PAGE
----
Franchise Pictures claimed a victory Thursday in a long-running dispute with Intertainment, when a judge confirmed a $6.5 million judgment against the German entertainment firm over the pic “Caveman’s Valentine.”
But Intertainment immediately disputed the significance of the judgment.
In December, an arbitrator found that “Caveman’s Valentine” had been properly delivered and ordered Intertainment to pay the $6.5 million license fee. The arbitration award was confirmed Thursday. The arbitration was brought by National Bank of Canada, one of Franchise’s lenders, because the license fee was assigned to it. Intertainment argued that the film did not meet technical quality requirements and should not have been released from the lab.
Of the victory, Elie Samaha, CEO of Franchise, said, “Barry Baeres (chairman of Intertainment) tried to smear us. He said no one would do business with us after this lawsuit. But since then we have extended our domestic distribution deal with Warner Bros. and extended it internationally. Our U.S. banks continue to support us, and we went to Germany to Barry’s hometown and raised 140 million euros in a media fund underwritten by Commerz Bank.”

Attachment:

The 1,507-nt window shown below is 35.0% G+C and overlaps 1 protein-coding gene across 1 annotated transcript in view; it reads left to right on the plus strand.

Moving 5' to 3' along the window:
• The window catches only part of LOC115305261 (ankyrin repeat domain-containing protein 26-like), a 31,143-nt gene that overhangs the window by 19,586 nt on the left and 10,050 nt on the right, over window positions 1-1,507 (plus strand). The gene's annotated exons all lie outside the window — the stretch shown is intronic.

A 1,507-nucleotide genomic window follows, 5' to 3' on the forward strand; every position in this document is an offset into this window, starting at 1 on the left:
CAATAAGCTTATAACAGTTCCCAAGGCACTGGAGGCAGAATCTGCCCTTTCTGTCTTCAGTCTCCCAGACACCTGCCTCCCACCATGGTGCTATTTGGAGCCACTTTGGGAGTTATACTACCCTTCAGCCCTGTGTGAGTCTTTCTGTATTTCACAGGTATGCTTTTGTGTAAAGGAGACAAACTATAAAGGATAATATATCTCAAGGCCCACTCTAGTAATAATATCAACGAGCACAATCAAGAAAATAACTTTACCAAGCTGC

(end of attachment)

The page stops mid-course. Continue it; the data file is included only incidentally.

Intertainment attorney Scott Edelman minimized the victory, saying Franchise was not a party and it had nothing to do with the underlying issues in the case, namely whether Franchise padded the budgets on some 14 films. Furthermore, he added, the main case is going well, and pointed to discovery sanctions issued against Franchise. In one order, the court described the positions taken by Franchise as “mysterious and inconsistent.”
Franchise attorney Larry Stein said that’s nonsense. The arbitrator in the “Caveman’s Valentine” case did address the budget fraud issue, said Stein. Furthermore, he maintained, Intertainment has raised quality issues on each film as a pretext to slow down its payment obligations because it is out of money.
As for the sanctions, Franchise attorney Ann Loeb dismissed them as typical litigation disputes.
Franchise and Intertainment have been warring for more than a year. Franchise charges that the once high-flying German entertainment firm that put up nearly half the budget on Franchise’s films in exchange for foreign distribution rights, breached its output deal. Intertainment claims that Franchise inflated budgets on numerous films.